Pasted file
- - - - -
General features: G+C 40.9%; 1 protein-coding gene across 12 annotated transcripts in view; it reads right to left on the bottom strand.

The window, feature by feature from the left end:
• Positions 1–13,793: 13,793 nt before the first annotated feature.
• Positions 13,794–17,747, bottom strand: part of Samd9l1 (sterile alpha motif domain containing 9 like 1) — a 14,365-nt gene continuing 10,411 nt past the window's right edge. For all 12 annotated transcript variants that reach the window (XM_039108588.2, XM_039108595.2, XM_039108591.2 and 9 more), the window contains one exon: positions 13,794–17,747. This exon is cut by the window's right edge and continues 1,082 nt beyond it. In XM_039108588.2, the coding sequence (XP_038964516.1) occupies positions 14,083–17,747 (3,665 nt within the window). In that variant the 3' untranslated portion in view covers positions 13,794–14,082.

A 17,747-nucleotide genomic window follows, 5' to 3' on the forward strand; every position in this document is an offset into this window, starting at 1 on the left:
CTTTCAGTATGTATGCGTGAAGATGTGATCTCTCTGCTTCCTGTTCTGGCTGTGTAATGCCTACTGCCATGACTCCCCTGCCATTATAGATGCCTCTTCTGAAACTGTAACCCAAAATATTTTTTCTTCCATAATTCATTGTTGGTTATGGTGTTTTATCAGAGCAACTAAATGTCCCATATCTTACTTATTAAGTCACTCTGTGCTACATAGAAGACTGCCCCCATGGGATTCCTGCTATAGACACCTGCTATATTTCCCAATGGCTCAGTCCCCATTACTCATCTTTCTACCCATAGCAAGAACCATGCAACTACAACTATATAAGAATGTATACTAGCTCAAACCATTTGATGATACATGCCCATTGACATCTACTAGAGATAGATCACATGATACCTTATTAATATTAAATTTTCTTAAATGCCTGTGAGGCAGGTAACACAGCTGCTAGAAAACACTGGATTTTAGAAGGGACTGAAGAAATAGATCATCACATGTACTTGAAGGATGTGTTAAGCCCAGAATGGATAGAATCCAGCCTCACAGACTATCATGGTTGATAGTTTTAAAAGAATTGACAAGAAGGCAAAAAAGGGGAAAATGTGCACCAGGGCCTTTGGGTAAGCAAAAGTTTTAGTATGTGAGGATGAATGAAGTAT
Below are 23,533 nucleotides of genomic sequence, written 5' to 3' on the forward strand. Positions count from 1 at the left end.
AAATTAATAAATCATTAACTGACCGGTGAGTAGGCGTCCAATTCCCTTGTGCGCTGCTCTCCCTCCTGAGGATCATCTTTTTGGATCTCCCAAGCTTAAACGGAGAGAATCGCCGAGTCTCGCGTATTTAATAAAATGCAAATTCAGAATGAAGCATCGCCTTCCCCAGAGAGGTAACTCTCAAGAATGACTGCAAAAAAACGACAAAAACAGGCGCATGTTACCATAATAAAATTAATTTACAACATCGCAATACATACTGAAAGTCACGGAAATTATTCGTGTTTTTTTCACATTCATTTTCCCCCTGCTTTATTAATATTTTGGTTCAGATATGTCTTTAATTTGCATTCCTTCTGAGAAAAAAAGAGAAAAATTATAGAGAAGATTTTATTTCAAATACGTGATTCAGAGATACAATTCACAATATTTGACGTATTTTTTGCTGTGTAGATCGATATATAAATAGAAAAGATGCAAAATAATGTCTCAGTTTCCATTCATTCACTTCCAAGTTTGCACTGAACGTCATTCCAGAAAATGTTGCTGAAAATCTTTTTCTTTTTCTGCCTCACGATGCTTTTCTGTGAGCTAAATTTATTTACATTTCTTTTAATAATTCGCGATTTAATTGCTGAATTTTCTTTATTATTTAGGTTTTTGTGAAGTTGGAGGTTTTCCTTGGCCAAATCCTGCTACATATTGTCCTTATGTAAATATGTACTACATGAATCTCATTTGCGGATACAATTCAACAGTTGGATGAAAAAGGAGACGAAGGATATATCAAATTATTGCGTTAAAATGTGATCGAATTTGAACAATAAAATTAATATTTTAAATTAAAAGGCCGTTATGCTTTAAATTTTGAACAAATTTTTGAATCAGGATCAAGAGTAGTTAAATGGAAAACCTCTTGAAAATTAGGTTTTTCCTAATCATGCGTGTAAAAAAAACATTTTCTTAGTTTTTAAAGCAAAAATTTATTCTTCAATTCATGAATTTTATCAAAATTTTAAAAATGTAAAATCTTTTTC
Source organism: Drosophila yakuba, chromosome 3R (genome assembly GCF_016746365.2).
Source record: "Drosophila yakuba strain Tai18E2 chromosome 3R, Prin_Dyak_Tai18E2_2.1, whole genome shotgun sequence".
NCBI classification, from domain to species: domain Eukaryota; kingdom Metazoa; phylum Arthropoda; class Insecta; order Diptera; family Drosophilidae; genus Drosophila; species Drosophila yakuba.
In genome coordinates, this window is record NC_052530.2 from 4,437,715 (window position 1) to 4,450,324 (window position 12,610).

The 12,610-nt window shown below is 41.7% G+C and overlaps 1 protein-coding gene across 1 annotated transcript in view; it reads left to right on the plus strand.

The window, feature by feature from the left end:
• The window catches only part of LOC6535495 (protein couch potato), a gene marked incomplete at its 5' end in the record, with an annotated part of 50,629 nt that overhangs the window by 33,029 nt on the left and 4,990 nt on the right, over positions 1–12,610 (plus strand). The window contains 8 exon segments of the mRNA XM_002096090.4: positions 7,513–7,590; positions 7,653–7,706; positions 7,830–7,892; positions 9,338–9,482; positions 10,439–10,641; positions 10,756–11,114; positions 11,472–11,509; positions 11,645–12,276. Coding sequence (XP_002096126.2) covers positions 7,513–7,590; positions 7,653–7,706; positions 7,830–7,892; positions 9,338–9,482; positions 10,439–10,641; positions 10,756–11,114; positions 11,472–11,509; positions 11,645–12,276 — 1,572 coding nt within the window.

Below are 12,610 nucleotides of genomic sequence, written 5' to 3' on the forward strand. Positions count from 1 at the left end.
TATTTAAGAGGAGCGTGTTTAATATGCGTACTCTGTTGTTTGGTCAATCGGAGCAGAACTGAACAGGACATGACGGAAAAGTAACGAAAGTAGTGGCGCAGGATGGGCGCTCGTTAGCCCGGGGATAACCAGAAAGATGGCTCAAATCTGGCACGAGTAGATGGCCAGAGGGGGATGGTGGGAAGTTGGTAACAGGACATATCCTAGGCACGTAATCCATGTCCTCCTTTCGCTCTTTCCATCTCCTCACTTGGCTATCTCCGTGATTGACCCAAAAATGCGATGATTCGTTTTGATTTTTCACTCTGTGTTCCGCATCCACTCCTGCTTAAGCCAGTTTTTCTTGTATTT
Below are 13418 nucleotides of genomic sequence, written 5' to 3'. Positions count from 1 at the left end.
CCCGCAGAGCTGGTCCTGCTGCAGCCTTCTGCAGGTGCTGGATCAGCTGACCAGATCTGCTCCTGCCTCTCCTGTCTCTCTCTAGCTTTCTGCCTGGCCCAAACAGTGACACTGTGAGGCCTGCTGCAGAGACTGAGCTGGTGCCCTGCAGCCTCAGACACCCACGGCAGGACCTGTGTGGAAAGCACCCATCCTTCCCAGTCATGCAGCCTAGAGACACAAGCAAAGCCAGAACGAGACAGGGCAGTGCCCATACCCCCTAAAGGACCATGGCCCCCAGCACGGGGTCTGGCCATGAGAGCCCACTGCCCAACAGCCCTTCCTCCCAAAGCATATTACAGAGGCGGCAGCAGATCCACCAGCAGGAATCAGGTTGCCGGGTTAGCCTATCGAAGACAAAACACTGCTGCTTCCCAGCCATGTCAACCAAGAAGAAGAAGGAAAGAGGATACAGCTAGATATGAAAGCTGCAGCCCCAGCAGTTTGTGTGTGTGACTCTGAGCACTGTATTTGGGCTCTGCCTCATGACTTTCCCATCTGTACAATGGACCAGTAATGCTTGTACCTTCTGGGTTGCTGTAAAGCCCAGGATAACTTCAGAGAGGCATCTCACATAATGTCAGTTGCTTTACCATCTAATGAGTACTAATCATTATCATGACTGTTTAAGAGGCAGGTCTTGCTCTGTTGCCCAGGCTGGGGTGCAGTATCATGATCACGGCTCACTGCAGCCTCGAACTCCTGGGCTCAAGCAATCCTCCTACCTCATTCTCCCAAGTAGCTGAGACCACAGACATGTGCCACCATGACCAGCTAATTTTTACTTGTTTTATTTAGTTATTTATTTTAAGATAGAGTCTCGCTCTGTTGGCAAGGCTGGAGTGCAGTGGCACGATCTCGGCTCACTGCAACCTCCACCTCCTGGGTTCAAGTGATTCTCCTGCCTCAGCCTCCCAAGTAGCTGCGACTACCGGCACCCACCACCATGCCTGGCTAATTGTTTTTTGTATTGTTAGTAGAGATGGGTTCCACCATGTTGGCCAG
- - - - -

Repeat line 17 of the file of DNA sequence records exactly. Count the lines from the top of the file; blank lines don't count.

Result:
TATTTAAGAGGAGCGTGTTTAATATGCGTACTCTGTTGTTTGGTCAATCGGAGCAGAACTGAACAGGACATGACGGAAAAGTAACGAAAGTAGTGGCGCAGGATGGGCGCTCGTTAGCCCGGGGATAACCAGAAAGATGGCTCAAATCTGGCACGAGTAGATGGCCAGAGGGGGATGGTGGGAAGTTGGTAACAGGACATATCCTAGGCACGTAATCCATGTCCTCCTTTCGCTCTTTCCATCTCCTCACTTGGCTATCTCCGTGATTGACCCAAAAATGCGATGATTCGTTTTGATTTTTCACTCTGTGTTCCGCATCCACTCCTGCTTAAGCCAGTTTTTCTTGTATTT